The purpose of God is fulfilled when we give proper honor to his Word.
Titus 2:7-8 – “Make yourself an example of good works with integrity and dignity in your teaching. Your message is to be sound beyond reproach, so that any opponent will be ashamed, because he doesn’t have anything bad to say about us.”
As Paul is writing to Titus regarding how he should be a godly leader, he mentions that his works and his teaching should be supportive of each other. He shouldn’t just teach about the right things but he should practice doing good, as well.
In regard to the nature of Titus’ teaching, Paul uses two terms that I believe are lacking among many modern Bible teachers, and these terms are typically translated as integrity and dignity. Looking a little deeper into these terms we might learn a little more about how unique these characteristics are.
By looking at the second word first, the word usually translated as dignity, we can see an important aspect represented here. The Helps Word Studies reference provides an interesting expanded definition for us.
“[this word] reflects what has been transformed by God and exhibits “moral and spiritual gravity (gravitas)” – like what attends a deep, godly character. This sense of dignity also invites reverence from others, who should likewise exalt what is noble (morally-elevated).”
I think that this is a significant characteristic that is lacking in much of modern Bible teaching today. Many, if not most of those espousing biblical concepts will do so in a way that panders to their audience, usually using many informal colloquialisms to try to make the message more palatable for their tastes.
A Christian writer by the name of Alec Satin writes about the continual increasing informality of worship today in his article, What is irreverent worship?
“Reverence to the Lord is sober. It’s attentive, quiet and alert. It’s inconceivable that you would simultaneously check your email on your phone while you’re having an audience with the Queen of England. So how in the world could it possibly be okay for you to check Facebook while you’re supposedly worshipping the King of all creation?”
This indication of the informality of the congregation leads back to the informality of the leadership and the type of teaching going on in congregations today.
Returning to Paul’s admonition to Titus, the first word describing the type of teaching Paul recommends is usually translated as integrity or purity. It is unique in that this form of the word is used nowhere else in the Greek New Testament. Because of its uniqueness, it can be helpful to get to its root word to see what it is derived from that can perhaps broaden our understanding of its use.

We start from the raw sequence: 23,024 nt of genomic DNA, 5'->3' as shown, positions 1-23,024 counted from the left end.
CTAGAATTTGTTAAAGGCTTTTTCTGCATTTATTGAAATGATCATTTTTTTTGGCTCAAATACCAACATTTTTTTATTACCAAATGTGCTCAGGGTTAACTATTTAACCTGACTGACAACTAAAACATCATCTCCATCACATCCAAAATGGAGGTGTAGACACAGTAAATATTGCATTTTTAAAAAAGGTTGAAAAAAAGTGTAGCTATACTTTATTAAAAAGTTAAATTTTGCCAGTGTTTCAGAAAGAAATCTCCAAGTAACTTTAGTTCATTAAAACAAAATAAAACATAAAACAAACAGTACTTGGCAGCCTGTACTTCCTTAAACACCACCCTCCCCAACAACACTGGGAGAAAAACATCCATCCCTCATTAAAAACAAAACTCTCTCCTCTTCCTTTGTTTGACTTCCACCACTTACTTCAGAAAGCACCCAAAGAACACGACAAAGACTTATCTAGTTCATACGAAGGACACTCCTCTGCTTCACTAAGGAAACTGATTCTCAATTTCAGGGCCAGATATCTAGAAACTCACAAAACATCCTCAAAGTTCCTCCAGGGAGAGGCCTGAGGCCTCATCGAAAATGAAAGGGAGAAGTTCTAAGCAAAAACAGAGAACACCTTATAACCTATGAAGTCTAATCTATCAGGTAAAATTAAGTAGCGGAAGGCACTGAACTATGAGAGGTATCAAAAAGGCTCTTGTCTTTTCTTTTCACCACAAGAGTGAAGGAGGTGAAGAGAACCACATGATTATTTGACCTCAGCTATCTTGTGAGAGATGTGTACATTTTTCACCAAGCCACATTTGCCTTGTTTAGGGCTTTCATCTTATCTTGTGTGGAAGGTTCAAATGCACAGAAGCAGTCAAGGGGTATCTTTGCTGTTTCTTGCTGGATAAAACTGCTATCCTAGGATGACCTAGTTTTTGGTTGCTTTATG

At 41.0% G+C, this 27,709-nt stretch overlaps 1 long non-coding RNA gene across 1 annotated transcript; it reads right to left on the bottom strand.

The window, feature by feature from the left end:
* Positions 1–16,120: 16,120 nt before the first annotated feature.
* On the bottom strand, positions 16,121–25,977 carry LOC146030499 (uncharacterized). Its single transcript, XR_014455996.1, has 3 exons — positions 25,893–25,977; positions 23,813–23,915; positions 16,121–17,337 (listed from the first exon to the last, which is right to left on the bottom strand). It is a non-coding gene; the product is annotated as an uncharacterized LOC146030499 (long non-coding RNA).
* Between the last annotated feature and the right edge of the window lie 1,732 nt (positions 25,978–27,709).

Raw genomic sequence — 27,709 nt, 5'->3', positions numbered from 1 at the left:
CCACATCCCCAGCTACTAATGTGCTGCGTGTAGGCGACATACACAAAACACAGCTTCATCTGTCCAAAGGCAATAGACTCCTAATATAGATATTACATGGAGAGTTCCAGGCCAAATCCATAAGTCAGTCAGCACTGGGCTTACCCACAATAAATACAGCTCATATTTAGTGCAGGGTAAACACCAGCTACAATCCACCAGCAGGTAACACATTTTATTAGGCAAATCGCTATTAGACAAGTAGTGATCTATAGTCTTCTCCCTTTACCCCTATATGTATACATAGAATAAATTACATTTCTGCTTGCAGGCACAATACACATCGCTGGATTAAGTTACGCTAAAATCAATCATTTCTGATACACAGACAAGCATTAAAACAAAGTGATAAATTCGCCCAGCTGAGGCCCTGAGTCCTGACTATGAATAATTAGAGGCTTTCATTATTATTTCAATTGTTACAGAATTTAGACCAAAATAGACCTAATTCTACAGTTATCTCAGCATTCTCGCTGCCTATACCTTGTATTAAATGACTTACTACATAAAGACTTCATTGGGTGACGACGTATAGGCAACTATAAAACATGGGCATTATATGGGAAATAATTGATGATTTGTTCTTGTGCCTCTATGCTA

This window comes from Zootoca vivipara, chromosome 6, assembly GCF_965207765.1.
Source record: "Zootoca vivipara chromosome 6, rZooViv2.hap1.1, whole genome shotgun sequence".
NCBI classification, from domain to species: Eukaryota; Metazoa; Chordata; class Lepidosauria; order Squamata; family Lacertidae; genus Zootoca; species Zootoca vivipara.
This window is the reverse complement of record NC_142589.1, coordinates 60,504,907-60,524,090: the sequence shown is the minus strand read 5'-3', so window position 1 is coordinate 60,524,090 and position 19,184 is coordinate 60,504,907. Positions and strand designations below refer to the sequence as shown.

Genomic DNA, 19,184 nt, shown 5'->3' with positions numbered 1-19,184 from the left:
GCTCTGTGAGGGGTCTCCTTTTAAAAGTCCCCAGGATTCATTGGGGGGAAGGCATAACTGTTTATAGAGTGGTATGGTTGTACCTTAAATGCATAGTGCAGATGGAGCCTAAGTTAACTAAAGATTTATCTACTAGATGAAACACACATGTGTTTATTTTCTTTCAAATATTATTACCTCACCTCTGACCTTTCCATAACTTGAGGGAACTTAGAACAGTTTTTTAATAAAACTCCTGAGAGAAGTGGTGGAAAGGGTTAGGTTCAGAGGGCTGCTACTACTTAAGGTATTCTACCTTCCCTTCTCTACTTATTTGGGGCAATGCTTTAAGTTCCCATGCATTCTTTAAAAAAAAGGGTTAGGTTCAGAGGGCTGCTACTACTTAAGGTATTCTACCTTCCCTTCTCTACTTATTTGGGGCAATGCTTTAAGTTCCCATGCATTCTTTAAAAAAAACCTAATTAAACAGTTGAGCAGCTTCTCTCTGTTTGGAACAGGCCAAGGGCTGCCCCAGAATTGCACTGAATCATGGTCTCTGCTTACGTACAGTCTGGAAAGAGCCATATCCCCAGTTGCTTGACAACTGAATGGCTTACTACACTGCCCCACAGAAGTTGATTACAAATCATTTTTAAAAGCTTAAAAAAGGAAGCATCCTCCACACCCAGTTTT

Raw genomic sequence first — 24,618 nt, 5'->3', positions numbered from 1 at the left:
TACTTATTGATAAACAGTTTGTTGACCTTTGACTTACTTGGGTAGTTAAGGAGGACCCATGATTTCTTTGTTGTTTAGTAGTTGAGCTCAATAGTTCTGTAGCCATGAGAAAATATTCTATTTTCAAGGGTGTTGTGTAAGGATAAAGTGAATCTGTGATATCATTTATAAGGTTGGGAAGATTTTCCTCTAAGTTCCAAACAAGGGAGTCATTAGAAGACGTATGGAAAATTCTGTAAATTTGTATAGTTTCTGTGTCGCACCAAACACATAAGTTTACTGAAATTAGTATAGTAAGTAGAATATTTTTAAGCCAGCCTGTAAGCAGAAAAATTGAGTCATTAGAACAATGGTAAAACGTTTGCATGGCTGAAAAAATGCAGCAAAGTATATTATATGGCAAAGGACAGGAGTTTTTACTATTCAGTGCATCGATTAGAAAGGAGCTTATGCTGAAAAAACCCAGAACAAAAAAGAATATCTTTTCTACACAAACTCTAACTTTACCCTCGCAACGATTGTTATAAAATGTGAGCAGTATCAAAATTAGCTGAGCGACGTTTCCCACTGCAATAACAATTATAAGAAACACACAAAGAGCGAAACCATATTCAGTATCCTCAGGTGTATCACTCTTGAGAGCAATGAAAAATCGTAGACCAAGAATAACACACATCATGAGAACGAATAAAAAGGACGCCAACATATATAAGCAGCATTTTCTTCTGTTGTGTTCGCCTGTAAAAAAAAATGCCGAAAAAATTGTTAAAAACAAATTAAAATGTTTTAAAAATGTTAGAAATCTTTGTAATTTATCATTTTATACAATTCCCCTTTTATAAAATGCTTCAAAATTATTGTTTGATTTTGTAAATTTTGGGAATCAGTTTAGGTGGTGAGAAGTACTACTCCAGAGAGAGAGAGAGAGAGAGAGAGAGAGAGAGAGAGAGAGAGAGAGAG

The underlying Greek root is a word that is typically translated as immortality or incorruptibility. Here are some examples:
- Romans 2:7 – eternal life to those who by persistence in doing good seek glory, honor, and immortality;
- 1 Corinthians 15:53 – For this corruptible body must be clothed with incorruptibility, and this mortal body must be clothed with immortality.
- 2 Timothy 1:10 – This has now been made evident through the appearing of our Savior Messiah Yeshua, who has abolished death and has brought life and immortality to light through the gospel.
Once again, an expanded definition from the Helps Word Studies provides an explanation of the term:
“properly, [it means] no-corruption (unable to experience deterioration); incorruptibility (not perishable), i.e. lacking the very capacity to decay or constitutionally break down.”
This idea of teaching that lacks the capacity for decay means that, by default, it must be based on the most foundational aspects of the gospel message, not what is considered the most culturally acceptable aspects of that message. When all we take away from the Bible is a paradigm of social acceptability and fodder for a cause du jour, we rob the Word of its power and we defame God’s honor. We should not be using the Word to serve our purposes, but instead we should be submitting our purposes, goals, and aspirations to the Word.
We read in the Bible how the Word of God is eternal and unchanging.
1 Peter 1:22-25 – Since you have purified yourselves by your obedience to the truth, so that you show sincere brotherly love for each other, from a pure heart love one another constantly, because you have been born again – not of perishable seed but of imperishable – through the living and enduring word of God. For All flesh is like grass, and all its glory like a flower of the grass. The grass withers, and the flower falls, but the word of the Lord endures forever. And this word is the gospel that was proclaimed to you.
Peter, quoting from Isaiah, mentions not only how the Word of God endures forever, but is the imperishable seed that causes people to become born again, or born from above. When that message is compromised by becoming culturally issue-oriented, it robs God’s Word of its power, and reduces the majesty of God to the image of man.
It is up to us to ensure our message remains focused on the eternal and imperishable gospel of the Kingdom, and thereby any opponents will not be able to say anything bad about us or our teaching. In this way, the honor and glory of our God will remain intact and visible for all to see, and those seeking the immortal Word of life can be satisfied.
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